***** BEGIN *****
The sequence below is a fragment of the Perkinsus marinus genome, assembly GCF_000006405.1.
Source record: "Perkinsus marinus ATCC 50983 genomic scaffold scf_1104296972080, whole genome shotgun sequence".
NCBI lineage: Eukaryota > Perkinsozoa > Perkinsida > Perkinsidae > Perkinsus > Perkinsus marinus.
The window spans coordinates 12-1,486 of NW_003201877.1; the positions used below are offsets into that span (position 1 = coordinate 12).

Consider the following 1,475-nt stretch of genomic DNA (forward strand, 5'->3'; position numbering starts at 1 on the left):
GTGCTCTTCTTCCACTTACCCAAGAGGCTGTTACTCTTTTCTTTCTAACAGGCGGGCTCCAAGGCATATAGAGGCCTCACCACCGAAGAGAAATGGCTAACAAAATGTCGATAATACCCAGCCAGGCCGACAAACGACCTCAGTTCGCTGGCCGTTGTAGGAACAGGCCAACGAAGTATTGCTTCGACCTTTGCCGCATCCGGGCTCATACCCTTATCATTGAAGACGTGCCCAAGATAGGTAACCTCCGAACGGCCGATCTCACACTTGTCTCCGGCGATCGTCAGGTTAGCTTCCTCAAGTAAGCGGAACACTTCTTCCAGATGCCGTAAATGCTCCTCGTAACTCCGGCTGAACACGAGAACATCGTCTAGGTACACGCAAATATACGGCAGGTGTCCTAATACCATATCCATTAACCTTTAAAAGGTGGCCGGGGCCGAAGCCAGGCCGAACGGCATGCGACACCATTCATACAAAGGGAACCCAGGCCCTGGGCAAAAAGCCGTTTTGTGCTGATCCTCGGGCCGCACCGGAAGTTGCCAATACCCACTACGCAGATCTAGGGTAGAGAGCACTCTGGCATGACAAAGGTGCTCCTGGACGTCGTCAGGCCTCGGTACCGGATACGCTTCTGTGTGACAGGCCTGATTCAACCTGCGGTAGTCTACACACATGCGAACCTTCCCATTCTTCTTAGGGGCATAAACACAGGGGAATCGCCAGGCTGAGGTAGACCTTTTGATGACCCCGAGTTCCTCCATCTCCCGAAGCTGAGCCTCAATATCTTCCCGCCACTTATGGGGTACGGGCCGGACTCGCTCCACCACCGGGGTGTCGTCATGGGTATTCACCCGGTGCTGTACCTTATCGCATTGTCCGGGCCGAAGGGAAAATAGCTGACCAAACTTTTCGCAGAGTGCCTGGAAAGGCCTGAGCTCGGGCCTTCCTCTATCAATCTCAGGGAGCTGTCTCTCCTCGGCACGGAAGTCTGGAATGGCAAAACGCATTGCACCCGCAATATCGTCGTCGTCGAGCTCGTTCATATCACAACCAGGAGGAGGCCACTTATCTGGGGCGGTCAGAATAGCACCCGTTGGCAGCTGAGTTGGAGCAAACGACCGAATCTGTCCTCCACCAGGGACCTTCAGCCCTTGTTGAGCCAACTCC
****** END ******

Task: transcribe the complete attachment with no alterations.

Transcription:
The sequence below is a fragment of the Perkinsus marinus genome, assembly GCF_000006405.1.
Source record: "Perkinsus marinus ATCC 50983 genomic scaffold scf_1104296972080, whole genome shotgun sequence".
NCBI lineage: Eukaryota > Perkinsozoa > Perkinsida > Perkinsidae > Perkinsus > Perkinsus marinus.
The window spans coordinates 12-1,486 of NW_003201877.1; the positions used below are offsets into that span (position 1 = coordinate 12).

Consider the following 1,475-nt stretch of genomic DNA (forward strand, 5'->3'; position numbering starts at 1 on the left):
GTGCTCTTCTTCCACTTACCCAAGAGGCTGTTACTCTTTTCTTTCTAACAGGCGGGCTCCAAGGCATATAGAGGCCTCACCACCGAAGAGAAATGGCTAACAAAATGTCGATAATACCCAGCCAGGCCGACAAACGACCTCAGTTCGCTGGCCGTTGTAGGAACAGGCCAACGAAGTATTGCTTCGACCTTTGCCGCATCCGGGCTCATACCCTTATCATTGAAGACGTGCCCAAGATAGGTAACCTCCGAACGGCCGATCTCACACTTGTCTCCGGCGATCGTCAGGTTAGCTTCCTCAAGTAAGCGGAACACTTCTTCCAGATGCCGTAAATGCTCCTCGTAACTCCGGCTGAACACGAGAACATCGTCTAGGTACACGCAAATATACGGCAGGTGTCCTAATACCATATCCATTAACCTTTAAAAGGTGGCCGGGGCCGAAGCCAGGCCGAACGGCATGCGACACCATTCATACAAAGGGAACCCAGGCCCTGGGCAAAAAGCCGTTTTGTGCTGATCCTCGGGCCGCACCGGAAGTTGCCAATACCCACTACGCAGATCTAGGGTAGAGAGCACTCTGGCATGACAAAGGTGCTCCTGGACGTCGTCAGGCCTCGGTACCGGATACGCTTCTGTGTGACAGGCCTGATTCAACCTGCGGTAGTCTACACACATGCGAACCTTCCCATTCTTCTTAGGGGCATAAACACAGGGGAATCGCCAGGCTGAGGTAGACCTTTTGATGACCCCGAGTTCCTCCATCTCCCGAAGCTGAGCCTCAATATCTTCCCGCCACTTATGGGGTACGGGCCGGACTCGCTCCACCACCGGGGTGTCGTCATGGGTATTCACCCGGTGCTGTACCTTATCGCATTGTCCGGGCCGAAGGGAAAATAGCTGACCAAACTTTTCGCAGAGTGCCTGGAAAGGCCTGAGCTCGGGCCTTCCTCTATCAATCTCAGGGAGCTGTCTCTCCTCGGCACGGAAGTCTGGAATGGCAAAACGCATTGCACCCGCAATATCGTCGTCGTCGAGCTCGTTCATATCACAACCAGGAGGAGGCCACTTATCTGGGGCGGTCAGAATAGCACCCGTTGGCAGCTGAGTTGGAGCAAACGACCGAATCTGTCCTCCACCAGGGACCTTCAGCCCTTGTTGAGCCAACTCC